Anne Lamott does this great thing in Bird By Bird, her 100% awesome writing/life guide, where she talks about school lunches. She says that, as a writer, school lunches are like this perfect little kaleidoscope to peer through. You can tell so much about a person by examining their midday meal: is it in a brown paper bag, or do they have a fancy lunch bag? Tupperware or sandwich bags? Carrot sticks that look like they were "extruded from a machine" (Lamott's turn of phrase, which is funny and bang-on), or are they eating bread and cheese, without the benefit of niceties like mayonnaise or tomato? School lunches, she says, speak to a person's social status, their place on the economic ladder, their confidence in themselves and the world around them, and basically whether or not they're a huge loser, or they can get by, socially speaking.
When I was in elementary and high school, I was blessed with a mother who made my lunch for me - a gift I repaid by constantly losing her Tupperware, sending back uneaten sandwiches, spending my allowance on disgusting cigarettes and $3.95 BLTs from the Irish-themed diner close to the high school, and generally being a brat vis-a-vis the school lunch thing.
Ten years later, I pack my own lunch, into Tupperware my mom bought me, and put that into an insulated lunch bag she bought me too, because my mom pays attention to stuff like that. To be honest, what was a huge embarrassment in high school is a comfort now that I don't live with my parents. Making my own meals is one of those drags that I don't really mind, because I like to eat and packing a lunch saves me LOTS of money. I'm a broke-ass girl with a nice lunchbag. It's the way of the world.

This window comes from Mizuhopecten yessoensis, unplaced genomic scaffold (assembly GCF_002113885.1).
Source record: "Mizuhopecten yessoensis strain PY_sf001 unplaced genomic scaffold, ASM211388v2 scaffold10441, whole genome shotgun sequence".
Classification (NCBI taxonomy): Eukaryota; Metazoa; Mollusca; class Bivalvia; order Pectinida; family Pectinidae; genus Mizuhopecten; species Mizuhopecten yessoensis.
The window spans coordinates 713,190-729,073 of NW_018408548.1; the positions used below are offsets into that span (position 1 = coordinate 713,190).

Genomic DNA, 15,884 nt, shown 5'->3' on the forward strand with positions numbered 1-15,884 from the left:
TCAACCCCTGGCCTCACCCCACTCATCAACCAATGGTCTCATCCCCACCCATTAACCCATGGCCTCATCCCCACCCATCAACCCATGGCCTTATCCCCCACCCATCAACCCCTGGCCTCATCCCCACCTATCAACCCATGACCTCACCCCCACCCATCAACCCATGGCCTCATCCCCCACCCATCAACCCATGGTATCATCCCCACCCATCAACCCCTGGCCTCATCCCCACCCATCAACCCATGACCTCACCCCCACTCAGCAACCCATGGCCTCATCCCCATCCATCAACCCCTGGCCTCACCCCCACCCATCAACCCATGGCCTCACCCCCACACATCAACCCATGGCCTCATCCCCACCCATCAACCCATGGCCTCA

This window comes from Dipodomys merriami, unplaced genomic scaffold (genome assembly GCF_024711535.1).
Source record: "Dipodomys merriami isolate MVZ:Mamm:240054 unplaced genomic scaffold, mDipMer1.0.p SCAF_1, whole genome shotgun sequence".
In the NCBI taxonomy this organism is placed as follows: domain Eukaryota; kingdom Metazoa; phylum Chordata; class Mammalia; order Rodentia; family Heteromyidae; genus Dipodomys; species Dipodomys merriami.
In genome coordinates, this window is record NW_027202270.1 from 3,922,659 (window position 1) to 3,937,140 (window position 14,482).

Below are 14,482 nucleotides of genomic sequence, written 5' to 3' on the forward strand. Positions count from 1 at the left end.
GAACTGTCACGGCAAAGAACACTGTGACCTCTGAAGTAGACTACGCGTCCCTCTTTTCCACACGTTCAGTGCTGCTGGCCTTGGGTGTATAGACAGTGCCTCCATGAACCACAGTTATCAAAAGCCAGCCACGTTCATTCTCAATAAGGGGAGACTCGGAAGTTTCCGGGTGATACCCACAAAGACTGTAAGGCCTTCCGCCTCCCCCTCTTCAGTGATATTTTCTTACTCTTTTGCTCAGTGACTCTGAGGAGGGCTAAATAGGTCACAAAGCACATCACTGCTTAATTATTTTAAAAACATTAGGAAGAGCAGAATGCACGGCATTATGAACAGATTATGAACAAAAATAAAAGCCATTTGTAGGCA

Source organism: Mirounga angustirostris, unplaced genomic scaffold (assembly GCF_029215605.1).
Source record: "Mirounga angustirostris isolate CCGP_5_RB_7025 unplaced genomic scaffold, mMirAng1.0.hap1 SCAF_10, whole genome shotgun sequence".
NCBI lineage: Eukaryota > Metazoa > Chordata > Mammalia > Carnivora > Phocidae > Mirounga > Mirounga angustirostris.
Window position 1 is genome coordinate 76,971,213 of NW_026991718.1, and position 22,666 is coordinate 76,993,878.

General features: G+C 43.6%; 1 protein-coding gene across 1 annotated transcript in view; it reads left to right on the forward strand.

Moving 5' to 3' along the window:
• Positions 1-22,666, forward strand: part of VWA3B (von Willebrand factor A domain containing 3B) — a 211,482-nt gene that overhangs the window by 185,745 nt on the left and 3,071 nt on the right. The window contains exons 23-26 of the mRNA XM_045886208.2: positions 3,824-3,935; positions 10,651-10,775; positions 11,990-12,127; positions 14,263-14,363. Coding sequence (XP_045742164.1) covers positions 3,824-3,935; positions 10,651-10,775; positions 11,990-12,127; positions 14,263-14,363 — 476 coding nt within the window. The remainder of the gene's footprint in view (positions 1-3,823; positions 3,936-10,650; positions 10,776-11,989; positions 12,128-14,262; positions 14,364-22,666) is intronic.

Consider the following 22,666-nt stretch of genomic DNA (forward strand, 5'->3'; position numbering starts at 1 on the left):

Anyway, it's interesting looking around the corporate lunchroom. Nobody talks to each other during lunch - people lunge for the Toronto Star so they have something to train their eyes on during their lunch break. Eye contact is studiously avoided. Lunches are salads and leftovers; almost nobody brings, like, sandwiches or anything with a carbohydrate. No fruit. No large servings - I've seen people eat an egg roll for lunch and then go back to work. Dudes? I know offices aren't exactly known for their strenuous physical exertion, but your basal caloric needs are more than what's found in Mr. Foo's Number Three.
It's sort of weird eating with people who're ignoring you. Meals are often a friendly, communal thing. We come together and at least make some small talk - kids, spouses, weekend plans, vacation ideas. It's not like I'm expecting my co-workers to pour out their hearts and souls, but not even an acknowledgment that someone has entered the room seems a weensy bit cold.
It bears mentioning that this is one of my first real office jobs - working in the service industry means that you say hello to everyone when they come in the door, but maybe things are done differently in the office atmosphere. From what I've gleaned from The Office, the potential for office awkwardness is just astronomical, so I'm not surprised that the weird vibes extend to the lunchroom.
But it's making me feel like, regardless of how good my lunches are, I'm still a loser. Being ignored sort of does that to a gal. I make a point of saying hello to folks as I sit down (is that intrusive? I can't tell!), and I get grunts in return. I'll try harder for the next few weeks, but it might be time to invest in some reading material of my own - this book might be a great start. And if not, I'll just take comfort in knowing that at least my mom still seems to like me.